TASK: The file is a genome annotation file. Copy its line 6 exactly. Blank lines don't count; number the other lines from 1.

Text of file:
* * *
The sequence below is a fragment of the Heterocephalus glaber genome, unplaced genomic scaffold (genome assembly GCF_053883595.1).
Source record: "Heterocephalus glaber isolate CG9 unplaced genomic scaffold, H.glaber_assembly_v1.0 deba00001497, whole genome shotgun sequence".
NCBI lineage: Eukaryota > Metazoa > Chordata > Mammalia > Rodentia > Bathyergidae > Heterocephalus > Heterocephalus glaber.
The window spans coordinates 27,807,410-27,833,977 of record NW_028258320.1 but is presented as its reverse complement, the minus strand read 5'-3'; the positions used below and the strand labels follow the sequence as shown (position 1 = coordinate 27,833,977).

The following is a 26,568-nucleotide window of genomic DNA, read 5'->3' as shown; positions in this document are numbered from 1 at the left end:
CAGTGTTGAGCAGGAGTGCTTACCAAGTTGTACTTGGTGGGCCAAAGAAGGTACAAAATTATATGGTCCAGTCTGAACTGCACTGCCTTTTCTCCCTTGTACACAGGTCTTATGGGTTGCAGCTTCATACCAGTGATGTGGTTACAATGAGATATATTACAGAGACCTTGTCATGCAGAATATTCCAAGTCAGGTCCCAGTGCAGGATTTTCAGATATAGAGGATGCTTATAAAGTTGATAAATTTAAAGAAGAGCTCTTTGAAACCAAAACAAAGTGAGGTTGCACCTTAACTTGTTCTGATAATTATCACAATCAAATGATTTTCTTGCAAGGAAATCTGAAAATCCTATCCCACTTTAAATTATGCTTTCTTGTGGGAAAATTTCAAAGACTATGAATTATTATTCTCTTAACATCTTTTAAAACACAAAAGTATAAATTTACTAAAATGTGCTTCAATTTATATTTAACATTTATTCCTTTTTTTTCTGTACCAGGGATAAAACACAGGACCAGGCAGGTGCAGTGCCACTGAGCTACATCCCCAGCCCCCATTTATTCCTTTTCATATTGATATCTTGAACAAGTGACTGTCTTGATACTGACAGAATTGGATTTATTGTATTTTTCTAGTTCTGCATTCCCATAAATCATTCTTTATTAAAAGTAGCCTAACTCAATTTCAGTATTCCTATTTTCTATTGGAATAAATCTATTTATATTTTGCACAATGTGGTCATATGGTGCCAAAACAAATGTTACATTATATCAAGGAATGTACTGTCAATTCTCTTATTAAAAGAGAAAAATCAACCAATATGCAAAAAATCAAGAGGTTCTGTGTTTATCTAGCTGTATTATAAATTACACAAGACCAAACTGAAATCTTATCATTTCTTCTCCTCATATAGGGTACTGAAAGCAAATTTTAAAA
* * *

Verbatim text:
CAGTGTTGAGCAGGAGTGCTTACCAAGTTGTACTTGGTGGGCCAAAGAAGGTACAAAATTATATGGTCCAGTCTGAACTGCACTGCCTTTTCTCCCTTGTACACAGGTCTTATGGGTTGCAGCTTCATACCAGTGATGTGGTTACAATGAGATATATTACAGAGACCTTGTCATGCAGAATATTCCAAGTCAGGTCCCAGTGCAGGATTTTCAGATATAGAGGATGCTTATAAAGTTGATAAATTTAAAGAAGAGCTCTTTGAAACCAAAACAAAGTGAGGTTGCACCTTAACTTGTTCTGATAATTATCACAATCAAATGATTTTCTTGCAAGGAAATCTGAAAATCCTATCCCACTTTAAATTATGCTTTCTTGTGGGAAAATTTCAAAGACTATGAATTATTATTCTCTTAACATCTTTTAAAACACAAAAGTATAAATTTACTAAAATGTGCTTCAATTTATATTTAACATTTATTCCTTTTTTTTCTGTACCAGGGATAAAACACAGGACCAGGCAGGTGCAGTGCCACTGAGCTACATCCCCAGCCCCCATTTATTCCTTTTCATATTGATATCTTGAACAAGTGACTGTCTTGATACTGACAGAATTGGATTTATTGTATTTTTCTAGTTCTGCATTCCCATAAATCATTCTTTATTAAAAGTAGCCTAACTCAATTTCAGTATTCCTATTTTCTATTGGAATAAATCTATTTATATTTTGCACAATGTGGTCATATGGTGCCAAAACAAATGTTACATTATATCAAGGAATGTACTGTCAATTCTCTTATTAAAAGAGAAAAATCAACCAATATGCAAAAAATCAAGAGGTTCTGTGTTTATCTAGCTGTATTATAAATTACACAAGACCAAACTGAAATCTTATCATTTCTTCTCCTCATATAGGGTACTGAAAGCAAATTTTAAAA